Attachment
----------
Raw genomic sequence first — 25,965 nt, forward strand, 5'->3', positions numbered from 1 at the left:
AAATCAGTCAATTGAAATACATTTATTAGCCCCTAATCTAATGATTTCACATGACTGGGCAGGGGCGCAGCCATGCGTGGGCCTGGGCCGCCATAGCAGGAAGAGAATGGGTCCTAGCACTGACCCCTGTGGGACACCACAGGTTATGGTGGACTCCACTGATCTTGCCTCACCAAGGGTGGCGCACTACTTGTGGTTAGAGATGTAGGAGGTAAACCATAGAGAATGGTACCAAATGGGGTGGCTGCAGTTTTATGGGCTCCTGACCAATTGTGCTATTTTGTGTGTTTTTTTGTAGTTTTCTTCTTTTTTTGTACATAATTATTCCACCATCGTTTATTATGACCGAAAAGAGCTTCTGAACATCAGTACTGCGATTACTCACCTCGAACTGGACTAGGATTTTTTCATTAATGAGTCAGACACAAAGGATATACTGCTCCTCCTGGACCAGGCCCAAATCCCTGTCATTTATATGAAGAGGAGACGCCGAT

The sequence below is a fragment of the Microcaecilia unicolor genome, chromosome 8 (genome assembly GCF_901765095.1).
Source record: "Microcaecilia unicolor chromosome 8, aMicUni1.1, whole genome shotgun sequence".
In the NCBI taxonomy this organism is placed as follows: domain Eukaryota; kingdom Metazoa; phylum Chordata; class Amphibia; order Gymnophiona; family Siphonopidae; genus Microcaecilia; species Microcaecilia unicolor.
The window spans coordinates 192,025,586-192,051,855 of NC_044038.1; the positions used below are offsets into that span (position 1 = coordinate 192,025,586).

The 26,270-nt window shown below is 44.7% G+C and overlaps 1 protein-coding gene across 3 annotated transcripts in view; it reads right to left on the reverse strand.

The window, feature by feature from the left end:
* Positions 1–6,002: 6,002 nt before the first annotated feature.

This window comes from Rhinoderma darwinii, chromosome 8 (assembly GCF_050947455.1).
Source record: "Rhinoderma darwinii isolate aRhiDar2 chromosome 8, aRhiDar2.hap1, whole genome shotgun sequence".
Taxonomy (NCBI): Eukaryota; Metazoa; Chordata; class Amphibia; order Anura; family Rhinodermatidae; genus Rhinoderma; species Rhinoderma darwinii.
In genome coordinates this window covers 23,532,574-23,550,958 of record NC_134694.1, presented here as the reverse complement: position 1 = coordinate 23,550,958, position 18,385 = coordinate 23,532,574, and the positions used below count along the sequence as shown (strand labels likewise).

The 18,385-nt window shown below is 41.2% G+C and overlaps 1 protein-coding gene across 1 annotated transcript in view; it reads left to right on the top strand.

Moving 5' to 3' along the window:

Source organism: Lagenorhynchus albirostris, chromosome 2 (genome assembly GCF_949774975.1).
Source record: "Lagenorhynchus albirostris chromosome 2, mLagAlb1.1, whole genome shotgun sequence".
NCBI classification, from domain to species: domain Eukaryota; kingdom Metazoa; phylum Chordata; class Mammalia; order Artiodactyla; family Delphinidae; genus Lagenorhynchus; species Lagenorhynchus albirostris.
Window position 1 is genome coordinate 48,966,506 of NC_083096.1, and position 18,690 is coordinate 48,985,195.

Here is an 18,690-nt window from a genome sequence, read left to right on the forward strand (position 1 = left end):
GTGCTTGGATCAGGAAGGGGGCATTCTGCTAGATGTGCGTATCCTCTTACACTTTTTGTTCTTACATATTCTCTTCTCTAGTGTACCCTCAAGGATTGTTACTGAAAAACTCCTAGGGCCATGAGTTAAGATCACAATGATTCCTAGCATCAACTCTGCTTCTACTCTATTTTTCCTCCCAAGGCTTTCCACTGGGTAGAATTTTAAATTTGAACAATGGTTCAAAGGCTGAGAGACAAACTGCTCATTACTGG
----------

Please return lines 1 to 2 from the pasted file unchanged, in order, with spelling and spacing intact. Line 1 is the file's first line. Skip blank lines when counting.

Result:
Raw genomic sequence first — 25,965 nt, forward strand, 5'->3', positions numbered from 1 at the left:
AAATCAGTCAATTGAAATACATTTATTAGCCCCTAATCTAATGATTTCACATGACTGGGCAGGGGCGCAGCCATGCGTGGGCCTGGGCCGCCATAGCAGGAAGAGAATGGGTCCTAGCACTGACCCCTGTGGGACACCACAGGTTATGGTGGACTCCACTGATCTTGCCTCACCAAGGGTGGCGCACTACTTGTGGTTAGAGATGTAGGAGGTAAACCATAGAGAATGGTACCAAATGGGGTGGCTGCAGTTTTATGGGCTCCTGACCAATTGTGCTATTTTGTGTGTTTTTTTGTAGTTTTCTTCTTTTTTTGTACATAATTATTCCACCATCGTTTATTATGACCGAAAAGAGCTTCTGAACATCAGTACTGCGATTACTCACCTCGAACTGGACTAGGATTTTTTCATTAATGAGTCAGACACAAAGGATATACTGCTCCTCCTGGACCAGGCCCAAATCCCTGTCATTTATATGAAGAGGAGACGCCGAT